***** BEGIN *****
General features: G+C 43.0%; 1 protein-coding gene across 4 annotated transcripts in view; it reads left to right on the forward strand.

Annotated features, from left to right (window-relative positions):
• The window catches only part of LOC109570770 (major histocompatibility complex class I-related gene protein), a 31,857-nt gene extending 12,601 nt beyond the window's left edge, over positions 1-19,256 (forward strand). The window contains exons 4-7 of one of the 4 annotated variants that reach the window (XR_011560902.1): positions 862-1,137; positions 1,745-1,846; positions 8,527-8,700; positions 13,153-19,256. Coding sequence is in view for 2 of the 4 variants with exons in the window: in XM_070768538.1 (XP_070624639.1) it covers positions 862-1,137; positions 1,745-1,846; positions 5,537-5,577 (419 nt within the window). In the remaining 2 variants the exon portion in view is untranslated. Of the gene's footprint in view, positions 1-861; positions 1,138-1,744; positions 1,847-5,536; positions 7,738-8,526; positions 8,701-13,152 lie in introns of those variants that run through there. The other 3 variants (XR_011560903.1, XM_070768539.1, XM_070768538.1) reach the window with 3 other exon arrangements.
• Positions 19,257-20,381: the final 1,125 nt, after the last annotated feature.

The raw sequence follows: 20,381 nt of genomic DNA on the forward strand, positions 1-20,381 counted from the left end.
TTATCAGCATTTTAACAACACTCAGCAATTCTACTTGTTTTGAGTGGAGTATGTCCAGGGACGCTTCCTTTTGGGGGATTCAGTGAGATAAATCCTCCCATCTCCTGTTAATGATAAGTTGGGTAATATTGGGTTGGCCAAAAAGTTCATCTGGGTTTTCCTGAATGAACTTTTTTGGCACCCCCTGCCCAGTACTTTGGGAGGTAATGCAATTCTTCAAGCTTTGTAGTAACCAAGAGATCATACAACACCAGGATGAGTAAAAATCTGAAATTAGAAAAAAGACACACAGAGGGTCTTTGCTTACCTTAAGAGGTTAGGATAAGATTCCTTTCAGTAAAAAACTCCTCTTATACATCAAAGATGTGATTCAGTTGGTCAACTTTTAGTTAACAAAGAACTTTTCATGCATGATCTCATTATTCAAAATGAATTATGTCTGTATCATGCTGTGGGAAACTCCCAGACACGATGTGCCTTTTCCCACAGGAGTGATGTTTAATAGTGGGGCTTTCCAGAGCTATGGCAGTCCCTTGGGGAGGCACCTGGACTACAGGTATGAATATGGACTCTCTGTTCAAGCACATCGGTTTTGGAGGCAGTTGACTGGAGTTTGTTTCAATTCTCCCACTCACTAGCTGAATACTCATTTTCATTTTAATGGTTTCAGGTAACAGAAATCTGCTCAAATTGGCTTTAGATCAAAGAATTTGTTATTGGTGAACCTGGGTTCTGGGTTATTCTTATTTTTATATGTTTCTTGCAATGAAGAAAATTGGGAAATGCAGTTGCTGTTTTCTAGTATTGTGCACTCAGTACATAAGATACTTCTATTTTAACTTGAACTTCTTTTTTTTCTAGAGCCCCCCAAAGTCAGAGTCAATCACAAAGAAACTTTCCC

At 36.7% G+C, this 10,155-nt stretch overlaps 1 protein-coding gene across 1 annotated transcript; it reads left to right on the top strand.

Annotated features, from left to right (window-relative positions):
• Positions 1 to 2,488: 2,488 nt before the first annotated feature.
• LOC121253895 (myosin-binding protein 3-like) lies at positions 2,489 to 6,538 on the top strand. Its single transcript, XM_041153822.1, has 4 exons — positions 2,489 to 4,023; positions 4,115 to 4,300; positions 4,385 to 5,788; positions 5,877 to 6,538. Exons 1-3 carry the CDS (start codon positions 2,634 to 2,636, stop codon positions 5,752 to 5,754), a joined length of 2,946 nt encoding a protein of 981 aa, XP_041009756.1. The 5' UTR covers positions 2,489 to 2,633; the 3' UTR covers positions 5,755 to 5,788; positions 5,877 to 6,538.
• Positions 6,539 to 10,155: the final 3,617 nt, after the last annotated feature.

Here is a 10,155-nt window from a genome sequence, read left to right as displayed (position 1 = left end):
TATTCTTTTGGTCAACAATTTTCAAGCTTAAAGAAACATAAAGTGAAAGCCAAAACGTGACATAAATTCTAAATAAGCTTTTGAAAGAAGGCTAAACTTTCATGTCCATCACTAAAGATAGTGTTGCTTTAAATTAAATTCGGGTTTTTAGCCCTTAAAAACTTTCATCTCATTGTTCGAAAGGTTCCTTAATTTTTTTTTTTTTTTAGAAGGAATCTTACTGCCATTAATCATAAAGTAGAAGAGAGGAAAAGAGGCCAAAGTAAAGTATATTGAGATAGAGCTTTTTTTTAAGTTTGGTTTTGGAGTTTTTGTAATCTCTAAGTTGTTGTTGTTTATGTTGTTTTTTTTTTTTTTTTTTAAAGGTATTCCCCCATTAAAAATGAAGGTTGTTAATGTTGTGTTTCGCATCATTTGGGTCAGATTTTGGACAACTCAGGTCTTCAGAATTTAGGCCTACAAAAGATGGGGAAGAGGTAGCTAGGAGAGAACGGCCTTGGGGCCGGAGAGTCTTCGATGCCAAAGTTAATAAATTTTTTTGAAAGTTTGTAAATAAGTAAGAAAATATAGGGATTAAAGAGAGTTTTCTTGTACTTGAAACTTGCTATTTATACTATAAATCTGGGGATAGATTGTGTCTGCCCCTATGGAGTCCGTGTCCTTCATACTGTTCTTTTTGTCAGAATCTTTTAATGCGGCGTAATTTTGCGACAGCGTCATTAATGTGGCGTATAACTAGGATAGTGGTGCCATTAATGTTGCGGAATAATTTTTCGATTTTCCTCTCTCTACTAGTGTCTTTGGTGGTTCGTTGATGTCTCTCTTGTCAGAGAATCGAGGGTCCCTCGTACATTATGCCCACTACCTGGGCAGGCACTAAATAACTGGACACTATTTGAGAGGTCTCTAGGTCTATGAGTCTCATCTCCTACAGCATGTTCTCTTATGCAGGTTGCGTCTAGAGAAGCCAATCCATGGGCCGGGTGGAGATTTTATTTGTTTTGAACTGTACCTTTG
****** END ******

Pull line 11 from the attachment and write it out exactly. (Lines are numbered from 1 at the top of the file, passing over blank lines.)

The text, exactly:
• Positions 6,539 to 10,155: the final 3,617 nt, after the last annotated feature.